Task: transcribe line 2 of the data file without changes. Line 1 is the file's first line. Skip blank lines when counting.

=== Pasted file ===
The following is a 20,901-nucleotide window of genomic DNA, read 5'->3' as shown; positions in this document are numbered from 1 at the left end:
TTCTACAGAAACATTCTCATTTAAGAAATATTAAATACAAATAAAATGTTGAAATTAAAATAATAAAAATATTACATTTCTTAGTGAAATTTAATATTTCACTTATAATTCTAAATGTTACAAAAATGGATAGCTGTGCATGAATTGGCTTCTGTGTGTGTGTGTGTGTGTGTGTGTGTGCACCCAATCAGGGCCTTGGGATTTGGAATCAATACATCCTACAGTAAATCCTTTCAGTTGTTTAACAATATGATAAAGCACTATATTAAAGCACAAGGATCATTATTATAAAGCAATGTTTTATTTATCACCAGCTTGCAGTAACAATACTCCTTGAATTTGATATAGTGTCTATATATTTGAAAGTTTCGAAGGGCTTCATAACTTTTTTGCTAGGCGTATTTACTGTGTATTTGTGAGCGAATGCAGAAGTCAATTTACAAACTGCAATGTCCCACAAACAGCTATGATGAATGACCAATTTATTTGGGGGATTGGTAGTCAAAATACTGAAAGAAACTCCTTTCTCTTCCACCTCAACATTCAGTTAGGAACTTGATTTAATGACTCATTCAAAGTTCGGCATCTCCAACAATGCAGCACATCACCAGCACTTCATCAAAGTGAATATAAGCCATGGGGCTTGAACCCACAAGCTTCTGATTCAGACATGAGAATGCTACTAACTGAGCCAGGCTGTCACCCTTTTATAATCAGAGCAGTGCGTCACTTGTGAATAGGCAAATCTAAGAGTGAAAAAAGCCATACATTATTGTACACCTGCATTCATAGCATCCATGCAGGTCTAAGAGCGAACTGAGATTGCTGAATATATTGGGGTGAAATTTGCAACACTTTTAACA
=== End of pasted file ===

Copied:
TTCTACAGAAACATTCTCATTTAAGAAATATTAAATACAAATAAAATGTTGAAATTAAAATAATAAAAATATTACATTTCTTAGTGAAATTTAATATTTCACTTATAATTCTAAATGTTACAAAAATGGATAGCTGTGCATGAATTGGCTTCTGTGTGTGTGTGTGTGTGTGTGTGTGTGCACCCAATCAGGGCCTTGGGATTTGGAATCAATACATCCTACAGTAAATCCTTTCAGTTGTTTAACAATATGATAAAGCACTATATTAAAGCACAAGGATCATTATTATAAAGCAATGTTTTATTTATCACCAGCTTGCAGTAACAATACTCCTTGAATTTGATATAGTGTCTATATATTTGAAAGTTTCGAAGGGCTTCATAACTTTTTTGCTAGGCGTATTTACTGTGTATTTGTGAGCGAATGCAGAAGTCAATTTACAAACTGCAATGTCCCACAAACAGCTATGATGAATGACCAATTTATTTGGGGGATTGGTAGTCAAAATACTGAAAGAAACTCCTTTCTCTTCCACCTCAACATTCAGTTAGGAACTTGATTTAATGACTCATTCAAAGTTCGGCATCTCCAACAATGCAGCACATCACCAGCACTTCATCAAAGTGAATATAAGCCATGGGGCTTGAACCCACAAGCTTCTGATTCAGACATGAGAATGCTACTAACTGAGCCAGGCTGTCACCCTTTTATAATCAGAGCAGTGCGTCACTTGTGAATAGGCAAATCTAAGAGTGAAAAAAGCCATACATTATTGTACACCTGCATTCATAGCATCCATGCAGGTCTAAGAGCGAACTGAGATTGCTGAATATATTGGGGTGAAATTTGCAACACTTTTAACA